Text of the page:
I do not think global warming is true and I could not be happier that NJ has exited RGGI. That being said and my position now qualified, I have been outspoken with respect to these solar panels.

    (Not to take away from future articles, sorry Rich and Ed)

    The straw that broke the camels back is when one of these panels was installed in front of my parents’ bay window, about 15′ from their glass, smack dab in the middle of their view.

    Several things to consider:
    1. Efficiency. At best each panel will power 2 light bulbs a day. Thats for one house, not for every house in the area of that panel.
    2. Value. Cost of each panel will take more than 10 years+ to recoup itself; excluding the cost for upkeep, installation and maintenance. Sending two men to install it is expensive, if they only power two lightbulbs, and thats only when the sun is out.
    3. Aesthetics. They just don’t look good, but thats opinion and hard to argue.
    4. Safety. Notwithstanding parked cars, but those installed close to schools. They are set at a perfect angle for a sheet of ice and snow pack to eventually build and slide ride off on a child, traffic or parked car.

    I put myself on the Record at a Ft. Lee Mayor and Council meeting asking for them to speak out against the solar panels, and all they had to say was that they can not do anything about it.

    Sad. I hope everyone speaks out against this fleecing of NJ.

  2. JasonRabbit75 says:

    I believe that PSE&G is buying SunWave’s from Petra Solar. Their technical specifications are located here and here, though the panels appear to be larger than the ones PSE&G is installing. I believe the “CEC efficiency” relates to inverter performance–that may help you get more accurate numbers.

  3. JasonRabbit75:

    You are right, Petra Solar is the supplier of these panels. The efficiency is not only the conversion of DC to AC, but it is also the step-up to match the line voltage. I will have more on Petra later.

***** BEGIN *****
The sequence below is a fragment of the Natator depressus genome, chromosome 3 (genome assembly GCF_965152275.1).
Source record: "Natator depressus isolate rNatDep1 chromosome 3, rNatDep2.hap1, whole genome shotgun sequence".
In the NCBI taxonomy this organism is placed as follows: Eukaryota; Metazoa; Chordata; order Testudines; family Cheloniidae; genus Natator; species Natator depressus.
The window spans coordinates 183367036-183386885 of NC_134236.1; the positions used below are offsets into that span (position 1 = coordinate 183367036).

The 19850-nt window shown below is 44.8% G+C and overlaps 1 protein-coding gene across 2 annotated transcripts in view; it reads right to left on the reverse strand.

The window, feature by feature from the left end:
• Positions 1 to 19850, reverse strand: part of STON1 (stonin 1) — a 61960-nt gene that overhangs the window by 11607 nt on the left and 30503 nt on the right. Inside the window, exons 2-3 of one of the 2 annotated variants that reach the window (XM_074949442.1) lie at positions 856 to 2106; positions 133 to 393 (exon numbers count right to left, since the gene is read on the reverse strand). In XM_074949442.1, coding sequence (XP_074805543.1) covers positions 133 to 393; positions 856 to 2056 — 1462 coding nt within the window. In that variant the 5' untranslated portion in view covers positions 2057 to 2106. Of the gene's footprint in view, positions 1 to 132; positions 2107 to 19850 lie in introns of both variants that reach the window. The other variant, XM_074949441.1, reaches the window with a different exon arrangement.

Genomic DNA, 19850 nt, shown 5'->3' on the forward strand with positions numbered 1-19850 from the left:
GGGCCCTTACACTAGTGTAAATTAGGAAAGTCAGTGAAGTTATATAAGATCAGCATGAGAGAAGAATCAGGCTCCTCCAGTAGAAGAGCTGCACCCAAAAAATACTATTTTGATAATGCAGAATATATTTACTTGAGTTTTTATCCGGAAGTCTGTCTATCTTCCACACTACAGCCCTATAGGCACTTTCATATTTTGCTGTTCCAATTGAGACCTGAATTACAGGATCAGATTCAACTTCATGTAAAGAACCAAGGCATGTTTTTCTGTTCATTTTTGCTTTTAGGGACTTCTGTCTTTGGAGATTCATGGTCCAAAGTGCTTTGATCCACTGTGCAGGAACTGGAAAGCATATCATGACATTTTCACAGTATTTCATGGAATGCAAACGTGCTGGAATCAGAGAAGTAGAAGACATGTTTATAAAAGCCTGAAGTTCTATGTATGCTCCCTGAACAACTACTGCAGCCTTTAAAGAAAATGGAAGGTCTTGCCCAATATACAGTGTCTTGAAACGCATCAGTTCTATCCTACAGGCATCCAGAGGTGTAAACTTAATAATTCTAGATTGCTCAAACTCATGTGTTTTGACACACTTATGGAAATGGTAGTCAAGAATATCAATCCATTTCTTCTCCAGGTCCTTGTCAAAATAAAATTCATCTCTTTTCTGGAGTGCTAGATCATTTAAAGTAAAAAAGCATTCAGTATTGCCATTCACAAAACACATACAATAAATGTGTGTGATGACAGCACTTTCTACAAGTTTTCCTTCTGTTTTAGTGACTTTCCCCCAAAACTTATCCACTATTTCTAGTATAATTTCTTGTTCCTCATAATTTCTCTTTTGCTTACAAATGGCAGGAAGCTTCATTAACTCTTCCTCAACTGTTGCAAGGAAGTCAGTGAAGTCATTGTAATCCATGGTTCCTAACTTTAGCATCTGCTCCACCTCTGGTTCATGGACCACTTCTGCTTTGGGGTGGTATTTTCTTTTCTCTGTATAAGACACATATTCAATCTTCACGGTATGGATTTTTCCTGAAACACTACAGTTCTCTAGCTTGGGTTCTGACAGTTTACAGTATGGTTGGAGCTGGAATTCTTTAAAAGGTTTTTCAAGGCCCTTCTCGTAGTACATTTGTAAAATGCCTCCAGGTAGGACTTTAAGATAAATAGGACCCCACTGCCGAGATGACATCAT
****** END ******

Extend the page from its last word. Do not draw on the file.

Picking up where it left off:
4. Nora Brower says:

    Richard, Thanks for investigating yet another taxpayer scam at the hands of the PC crowd. I just hope you’re including in your series the little scam Woodbridge pulled on taxpayers, installing these panels on schools and government buildings (which need to be re-roofed whether they needed it or not because panel installation destroys the roofing material). The mayor ballyhoo’d his favorite catchphrase - that all this “saves money” and was completed “at no cost to the taxpayers” — but where does he think the state and federal government get money for “grants”???? Who does he think is on the hook for municipal bonds? Does he think we’re that stupid? I’m sure this same story played out in other NJ towns. Thanks again for your reporting

  5. [...] Visit link: The Great Solar Panel Rip-off | Conservative New Jersey [...]

  6. Sim says:

    It would be difficult to find a more costly,… And co2 consuming installation than this pole-mounted setup. My only conclusion is that this is a public jobs Program, not an energy program.

    Every pole must be visited by a gas guzzling bucket truck, to install a single panel on a galvanized steel frame, each with a separate inverter, and step up transformer, with equally difficult inspection, monitoring and maintenance.

    I don’t know if it is still true, but the old saw was that solar panels consumed more energy to create than they would ever deliver in their lifetime. With this setup, there is no economies of scale found with field or roof top installations.

    The cost of the project to install 200,000 panels is $773 million to deliver 40 megawatts or $19million per megawatt. A google search finds little cost/benefit information ( not surprising) but here is a list of what I could find:
    Gila Bend: $1.45b 280 MW. $5.1M/MW
    Excelon. $60M. 10mw. $6M/MW
    Meadowlands $18M. 3MW. $6M/MW

    So this installation is FOUR times more expensive than other solar installations!!!!

  7. Zeus says:

    Congratulations on vastly misrepresenting the facts. You cite “Chemistry Explained” but completely misstate the expected production of solar materials. “According to them, the efficiency of a solar cell is 10% for the most common ones.” This is not what they say. “When converted by a solar cell of 10 percent efficiency (presently reached or exceeded by most commercially available solar panels), …. However, where surface areas are at a premium…more efficient solar cells… are available from carefully engineered Si cells or from GaAs, reaching efficiencies close to 25 percent.” Considering you base your entire analysis on the 10% value, which is not correct, the remainder of your analysis is significantly devalued. In fact most Tier I panels available today are between 14% and 16% efficient. I don’t know whether this is from a lack of understanding on on your part or a deliberate misrepresentation, but the effect is the same.